If you’re concerned about any side effects with tacrolimus, talk with your doctor. Don’t stop taking tacrolimus or any other medications without talking with your doctor. And don’t change your dose without talking with your doctor first.

Nephrotoxicity

Tacrolimus may damage your kidneys, which is also called nephrotoxicity. Some people may have long-term kidney damage from tacrolimus.

Taking certain medications with tacrolimus may increase your risk for kidney damage. These medications include certain drugs used to treat HIV.

Toxicity symptoms from kidney damage may include:

  • difficult or painful urination
  • increased urges to urinate

What might help

During treatment with tacrolimus, your doctor will check your kidney function. If you develop kidney damage while you’re taking tacrolimus, your doctor may lower your dose of the drug.

While you’re taking tacrolimus, you should visit your doctor often and complete all needed tests to monitor your kidneys.

Neurotoxicity

Tacrolimus can also cause brain damage, which is also sometimes called neurotoxicity. Some conditions affecting your brain that tacrolimus may cause include:

Sometimes, people may develop brain damage if the level of tacrolimus in their blood is too high.

Toxicity symptoms from brain damage may include:

What might help

Your doctor will monitor you for changes in your mental status and neurological health.

If you develop any brain problems with tacrolimus, your doctor may lower your dose of the drug. In some situations, your doctor may have you stop taking tacrolimus.

Your doctor will also check the level of tacrolimus in your blood. If your levels are above the desired range, your doctor may lower your dose of the drug.

If you feel that tacrolimus is affecting your brain, don’t stop taking it without first talking with your doctor. And do not adjust your dose without asking your doctor.

Allergic reaction

Some people may have an allergic reaction to tacrolimus IR oral capsules.

Symptoms of a mild allergic reaction can include:

  • skin rash
  • hives
  • itchiness
  • flushing (temporary warmth, redness, or deepening of skin color)

A more severe allergic reaction is rare but possible. Symptoms of a severe allergic reaction can include swelling under your skin, typically in your eyelids, lips, hands, or feet. They can also include swelling of your tongue, mouth, or throat, which can cause trouble breathing.

Additionally, some people with an allergy to tacrolimus may develop acute respiratory distress syndrome (ARDS). ARDS is a life threatening condition that affects your ability to breathe.

Call your doctor right away if you have an allergic reaction to tacrolimus IR oral capsules. But if you think you’re having a medical emergency, call 911 or your local emergency number.

If you’ve had an organ transplant, your doctor may prescribe tacrolimus IR oral capsules.

This is a prescription drug that’s prescribed for adults and some children. It helps prevent rejection of certain transplanted organs after transplant surgery. For this use, tacrolimus IR oral capsules are given with other immunosuppressant drugs.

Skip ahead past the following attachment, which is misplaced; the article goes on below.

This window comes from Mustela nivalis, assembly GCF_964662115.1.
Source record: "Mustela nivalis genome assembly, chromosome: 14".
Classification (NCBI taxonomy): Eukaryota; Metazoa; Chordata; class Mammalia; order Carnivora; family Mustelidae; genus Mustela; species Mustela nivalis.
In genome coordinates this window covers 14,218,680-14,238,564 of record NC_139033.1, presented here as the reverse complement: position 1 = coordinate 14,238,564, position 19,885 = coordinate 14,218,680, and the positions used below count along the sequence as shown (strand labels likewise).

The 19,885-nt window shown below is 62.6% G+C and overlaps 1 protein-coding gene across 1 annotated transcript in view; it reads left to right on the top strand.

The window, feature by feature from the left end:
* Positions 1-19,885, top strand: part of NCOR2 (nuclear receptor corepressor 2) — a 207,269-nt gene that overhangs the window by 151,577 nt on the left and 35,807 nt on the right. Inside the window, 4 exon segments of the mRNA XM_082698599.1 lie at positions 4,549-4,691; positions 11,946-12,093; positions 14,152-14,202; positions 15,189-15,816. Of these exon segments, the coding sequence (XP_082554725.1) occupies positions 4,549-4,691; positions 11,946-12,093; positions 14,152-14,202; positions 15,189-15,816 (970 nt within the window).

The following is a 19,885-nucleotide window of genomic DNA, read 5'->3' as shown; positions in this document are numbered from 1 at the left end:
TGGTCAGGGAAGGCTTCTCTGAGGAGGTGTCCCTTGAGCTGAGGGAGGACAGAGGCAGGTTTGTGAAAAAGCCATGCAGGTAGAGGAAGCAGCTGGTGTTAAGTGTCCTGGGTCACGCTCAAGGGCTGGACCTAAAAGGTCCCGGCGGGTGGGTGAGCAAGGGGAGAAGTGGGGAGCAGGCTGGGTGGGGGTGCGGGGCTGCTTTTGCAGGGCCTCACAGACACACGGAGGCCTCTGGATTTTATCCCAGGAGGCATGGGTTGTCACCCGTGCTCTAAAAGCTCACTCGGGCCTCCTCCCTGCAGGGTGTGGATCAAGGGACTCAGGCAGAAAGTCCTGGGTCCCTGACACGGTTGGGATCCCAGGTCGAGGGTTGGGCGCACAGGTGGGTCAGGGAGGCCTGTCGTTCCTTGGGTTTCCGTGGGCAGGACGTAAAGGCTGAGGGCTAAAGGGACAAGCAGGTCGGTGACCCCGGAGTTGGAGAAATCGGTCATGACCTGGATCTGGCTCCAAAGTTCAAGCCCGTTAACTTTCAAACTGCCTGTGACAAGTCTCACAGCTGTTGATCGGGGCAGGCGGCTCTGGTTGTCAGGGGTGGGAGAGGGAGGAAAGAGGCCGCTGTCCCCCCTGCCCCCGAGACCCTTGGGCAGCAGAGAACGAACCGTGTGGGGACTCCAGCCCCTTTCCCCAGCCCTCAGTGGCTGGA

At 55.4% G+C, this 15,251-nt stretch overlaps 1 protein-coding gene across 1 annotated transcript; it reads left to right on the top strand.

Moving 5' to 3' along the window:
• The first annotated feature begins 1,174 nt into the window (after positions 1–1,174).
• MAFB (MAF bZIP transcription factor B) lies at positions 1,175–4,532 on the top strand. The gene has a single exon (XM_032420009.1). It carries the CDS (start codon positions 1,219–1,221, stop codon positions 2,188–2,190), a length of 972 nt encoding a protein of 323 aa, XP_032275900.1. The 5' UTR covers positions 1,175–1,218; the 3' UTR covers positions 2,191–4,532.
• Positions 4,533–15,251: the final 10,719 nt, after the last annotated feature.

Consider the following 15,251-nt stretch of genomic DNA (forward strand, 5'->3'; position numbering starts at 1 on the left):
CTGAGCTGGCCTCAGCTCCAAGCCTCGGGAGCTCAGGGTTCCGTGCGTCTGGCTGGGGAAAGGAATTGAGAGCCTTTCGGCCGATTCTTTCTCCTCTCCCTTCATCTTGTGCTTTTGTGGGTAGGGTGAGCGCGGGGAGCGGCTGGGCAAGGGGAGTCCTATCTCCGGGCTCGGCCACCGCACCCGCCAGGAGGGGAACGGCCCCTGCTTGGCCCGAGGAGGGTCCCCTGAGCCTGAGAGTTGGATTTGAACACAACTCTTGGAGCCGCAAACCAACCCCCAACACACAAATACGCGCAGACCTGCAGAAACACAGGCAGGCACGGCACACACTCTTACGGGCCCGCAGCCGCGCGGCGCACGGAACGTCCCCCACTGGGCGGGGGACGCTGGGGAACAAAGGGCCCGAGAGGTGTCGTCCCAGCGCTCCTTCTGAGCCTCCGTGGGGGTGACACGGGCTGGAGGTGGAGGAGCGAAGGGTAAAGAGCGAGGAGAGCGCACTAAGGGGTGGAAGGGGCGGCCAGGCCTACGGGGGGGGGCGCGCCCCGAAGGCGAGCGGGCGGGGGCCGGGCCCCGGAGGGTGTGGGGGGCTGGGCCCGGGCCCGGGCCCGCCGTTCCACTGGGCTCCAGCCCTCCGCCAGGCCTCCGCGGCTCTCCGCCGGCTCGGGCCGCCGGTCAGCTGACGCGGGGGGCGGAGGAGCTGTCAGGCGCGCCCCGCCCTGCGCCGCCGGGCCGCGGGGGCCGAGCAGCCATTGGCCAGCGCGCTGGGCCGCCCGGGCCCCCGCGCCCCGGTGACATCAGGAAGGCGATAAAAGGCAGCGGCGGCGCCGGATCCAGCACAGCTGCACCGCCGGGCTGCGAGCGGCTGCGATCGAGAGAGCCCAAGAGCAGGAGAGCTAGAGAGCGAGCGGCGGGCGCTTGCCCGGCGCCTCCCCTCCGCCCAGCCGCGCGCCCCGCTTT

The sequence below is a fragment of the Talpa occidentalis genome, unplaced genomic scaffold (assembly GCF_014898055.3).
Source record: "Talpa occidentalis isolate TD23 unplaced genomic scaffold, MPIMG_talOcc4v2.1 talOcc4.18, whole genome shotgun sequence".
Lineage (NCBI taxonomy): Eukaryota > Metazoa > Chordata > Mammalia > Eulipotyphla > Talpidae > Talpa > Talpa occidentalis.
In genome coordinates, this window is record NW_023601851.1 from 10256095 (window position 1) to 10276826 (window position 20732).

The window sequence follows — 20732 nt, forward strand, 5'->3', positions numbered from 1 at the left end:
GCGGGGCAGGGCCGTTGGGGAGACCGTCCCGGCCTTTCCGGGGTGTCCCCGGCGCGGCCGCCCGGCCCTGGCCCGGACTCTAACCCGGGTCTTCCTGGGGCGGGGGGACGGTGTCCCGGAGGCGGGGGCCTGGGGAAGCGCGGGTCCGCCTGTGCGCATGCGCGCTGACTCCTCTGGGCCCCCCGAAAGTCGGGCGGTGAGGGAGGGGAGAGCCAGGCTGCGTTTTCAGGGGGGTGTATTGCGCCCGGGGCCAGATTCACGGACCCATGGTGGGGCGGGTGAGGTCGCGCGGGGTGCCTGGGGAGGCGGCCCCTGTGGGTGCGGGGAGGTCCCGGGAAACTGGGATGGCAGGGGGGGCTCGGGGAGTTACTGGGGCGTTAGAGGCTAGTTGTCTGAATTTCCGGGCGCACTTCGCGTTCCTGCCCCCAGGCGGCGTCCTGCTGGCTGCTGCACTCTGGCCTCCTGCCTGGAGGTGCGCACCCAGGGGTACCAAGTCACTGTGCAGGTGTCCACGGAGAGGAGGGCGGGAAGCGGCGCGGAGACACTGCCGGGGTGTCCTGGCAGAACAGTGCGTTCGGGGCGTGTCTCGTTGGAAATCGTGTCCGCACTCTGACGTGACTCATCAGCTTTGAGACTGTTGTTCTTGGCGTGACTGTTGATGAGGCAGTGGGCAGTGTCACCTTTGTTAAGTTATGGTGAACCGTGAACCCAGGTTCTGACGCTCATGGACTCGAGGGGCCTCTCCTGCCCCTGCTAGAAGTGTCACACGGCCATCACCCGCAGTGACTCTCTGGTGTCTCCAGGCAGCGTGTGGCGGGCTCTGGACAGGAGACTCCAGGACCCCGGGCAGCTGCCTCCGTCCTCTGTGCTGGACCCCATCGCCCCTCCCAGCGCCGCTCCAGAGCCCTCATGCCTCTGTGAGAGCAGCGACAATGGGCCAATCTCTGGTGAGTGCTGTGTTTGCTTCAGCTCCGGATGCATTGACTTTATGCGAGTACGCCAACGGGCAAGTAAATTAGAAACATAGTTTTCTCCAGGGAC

Specifically, tacrolimus IR oral capsules are prescribed for:

After organ transplant surgery, your immune system may start attacking the transplanted organ. This is called organ rejection. To prevent organ rejection, your doctor may prescribe drugs such as tacrolimus that lower your immune system’s activity.

Tacrolimus IR oral capsules prevent organ rejection by lowering your immune system’s activity. The drug blocks the activity of a protein called calcineurin. Calcineurin plays a role in your immune system’s response in your body.

To learn more about how tacrolimus IR oral capsules are used, talk with your doctor. They can recommend if this drug is right for you or your child.

Find answers to some commonly asked questions about tacrolimus IR oral capsules.

Will tacrolimus levels be checked while I’m taking this drug? What happens if the levels are high?

Yes, your doctor will check the level of tacrolimus in your blood while you’re taking this drug.

You’ll need to have a specific level of tacrolimus in your blood depending on:

Checking your levels of tacrolimus allows your doctor to balance the risks of organ rejection with those of side effects from the drug.

If your tacrolimus level is too high, you may have serious side effects. But your body may reject your transplanted organ if your level is too low.

Does tacrolimus treat eczema, vitiligo, psoriasis, dermatitis, or rosacea?

Tacrolimus IR oral capsules, which this article focuses on, do not treat these conditions. But tacrolimus also comes in an ointment, called Protopic, that’s applied on skin.

Protopic is used as a second option to treat moderate to severe eczema in adults and some children. Additionally, some doctors may prescribe Protopic ointment for off-label uses. (With off-label use, a drug that’s approved for certain conditions is used for another.)

Off-label uses of Protopic include the following skin conditions:

  • vitiligo, which causes patches of skin without pigmentation
  • psoriasis, which causes thick scaley patches, on the face, body folds, and genitals
  • seborrheic dermatitis, which causes scaling and redness, on the scalp, face, and body folds
  • chronic (long-lasting) hand dermatitis, which is a rash that affects the hands
  • contact dermatitis, which is a rash caused by substances or allergens

Tacrolimus isn’t used off-label for rosacea. Tacrolimus ointment has been studied for this purpose. But more research is needed to know if it’s a safe and effective option.

If you’d like to know more about treatment options for vitiligo, eczema, psoriasis, rosacea, or dermatitis, ask your doctor.